What Is Gh And Kh Exactly?

AGentJ2468

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I thought I was ready for all my fish but now I'm learning about this so called care for shrimp called KH and GH, can someone fill me in on this? I'm planning on housing Bamboo Shrimp and Vampire Shrimp.
 

Wraithen

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Keep your kh at or above 5. Gh is general hardness, kh is carbonite hardness, gh measures everything including kh, kh only measures carbonates.

Kh is linked to ph. High kg = high ph, and vice versa.

Shrimp generally prefer a softer water, with lower ph. I keep amanos in a ph at or above 8.0 with high kh and gh. My gh is almost entirely kh, and my fish and shrimp do ok. I've been told there are many shrimp that won't thrive in my tank. Given that amano can't reproduce in freshwater, and my amanos have no trouble surviving and molting, I don't care. I do want to try a vampire or bamboo, but they aren't easily found locally, and I don't want to ship shrimp.
 
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AGentJ2468

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wow really complicated from what ive read. But I'm ready for the challenge of planted and having new kinds of fish. Goodluck guys!
 
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AGentJ2468

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Wraithen said:
What through me through a loop was phosphates being used to raise ph without raising kh.
Very interesting! If I increased my phosphate source would that be better algae growth leading to a food source for snails and shrimp?
 

SeanyBaggs123

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kh is an indicator of your buffering capacity. In other words, when an opportunity arises for your water to become more acidic, there are enough carbonites (CaCO3 I believe) to absorb or bind to the acidic change factor and keep the ph at a stable level.

gh is an indicator of your water's general hardness (hence gh). In essence, it is an indicator of mineral content in your water. Namely, calcium and magnesium.
 

Wraithen

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AGentJ2468 said:
Very interesting! If I increased my phosphate source would that be better algae growth leading to a food source for snails and shrimp?
No, the best way to get algae is to keep your tank well fertilized and keep the lights on too long. If you have co2, I make pretty good bba when I point my circulation pump too high and then fixing it 2 days later after I notice the bba everywhere.
 
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AGentJ2468

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Oh ok, I'm getting the hang of it. Sadly I won't be able to set up a Co2 setup when I get my tank started but hopefully later down the road.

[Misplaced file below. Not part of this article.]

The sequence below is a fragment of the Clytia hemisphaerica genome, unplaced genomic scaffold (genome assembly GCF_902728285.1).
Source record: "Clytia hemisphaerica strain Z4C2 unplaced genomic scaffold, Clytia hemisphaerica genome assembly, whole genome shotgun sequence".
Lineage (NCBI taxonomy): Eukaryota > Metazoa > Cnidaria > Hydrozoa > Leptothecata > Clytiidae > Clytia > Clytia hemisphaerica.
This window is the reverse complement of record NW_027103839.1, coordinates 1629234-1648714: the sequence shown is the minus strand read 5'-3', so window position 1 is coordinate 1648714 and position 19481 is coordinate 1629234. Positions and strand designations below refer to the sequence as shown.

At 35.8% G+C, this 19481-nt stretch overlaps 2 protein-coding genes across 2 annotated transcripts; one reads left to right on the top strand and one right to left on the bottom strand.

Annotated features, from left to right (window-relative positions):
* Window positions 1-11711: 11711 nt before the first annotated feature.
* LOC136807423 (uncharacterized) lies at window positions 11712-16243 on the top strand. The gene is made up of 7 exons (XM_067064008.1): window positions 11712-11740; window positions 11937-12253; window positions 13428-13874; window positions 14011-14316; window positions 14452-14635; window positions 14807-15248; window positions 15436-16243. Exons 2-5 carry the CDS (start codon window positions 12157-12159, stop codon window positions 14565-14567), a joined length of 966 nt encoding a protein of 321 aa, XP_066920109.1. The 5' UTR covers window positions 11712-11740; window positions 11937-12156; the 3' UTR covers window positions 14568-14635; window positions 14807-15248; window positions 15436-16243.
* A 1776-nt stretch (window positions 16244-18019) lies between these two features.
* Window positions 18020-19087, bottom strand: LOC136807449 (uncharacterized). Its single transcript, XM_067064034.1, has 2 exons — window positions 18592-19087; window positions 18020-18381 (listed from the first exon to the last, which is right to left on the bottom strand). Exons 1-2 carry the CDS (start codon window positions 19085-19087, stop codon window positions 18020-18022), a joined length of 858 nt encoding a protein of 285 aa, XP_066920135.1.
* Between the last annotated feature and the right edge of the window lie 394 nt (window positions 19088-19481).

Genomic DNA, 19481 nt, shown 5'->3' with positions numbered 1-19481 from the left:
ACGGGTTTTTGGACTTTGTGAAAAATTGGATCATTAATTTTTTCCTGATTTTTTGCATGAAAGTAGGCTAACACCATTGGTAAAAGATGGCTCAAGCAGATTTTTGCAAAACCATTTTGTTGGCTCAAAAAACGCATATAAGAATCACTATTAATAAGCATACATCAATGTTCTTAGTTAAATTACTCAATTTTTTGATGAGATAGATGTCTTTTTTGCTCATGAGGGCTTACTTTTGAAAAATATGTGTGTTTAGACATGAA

PascalKrypt

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I think this thread is plenty informative but to avoid future confusion I will mention that PH and KH are not as interdependent as has been presented above. Though in general, especially in natural environments, high PH and high KH go hand-in-hand as does the opposite, it is not actually true that a low KH means a low PH or vice versa. For instance, my tap water has a very low KH (~3) but a somewhat high PH (7.5~7.8). There is all sorts of other chemical buffering at play as well.
 

Momgoose56

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Wraithen said:
What through me through a loop was phosphates being used to raise ph without raising kh.
Yeah that's great. If you like algae, fill your tank up with phosphates.
And why would you want to raise your pH and not your KH? That's like wanting your house to stay at 68° without using a thermostat to regulate the furnace!
 

fa4960

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Wraithen said:
What through me through a loop was phosphates being used to raise ph without raising kh.
This is interesting, and not how I understand it. Where did you see the information that phosphates can be used to raise PH with/without raising KH?

In some cases phosphate (in the form of Phosphoric acid) can act as a PH adjuster but it is typically in our food, body (skincare & cosmetics) and other places. Phosphoric acids can also lower PH in your tank, but it will increase phosphate levels and therefore increase the risk of algae growth.

Only AlkalI (Alkaline) salts raises PH without raising KH. Common examples are Lye (Sodium hydroxide – often called "caustic soda" and/or Potassium hydroxide – commonly called "caustic potash") so these would be your best choices if you intend to raise PH without impacting KH.

I agree with your other answer. High / excessive light is a better a choice for growing algae than playing with phosphate levels.
 

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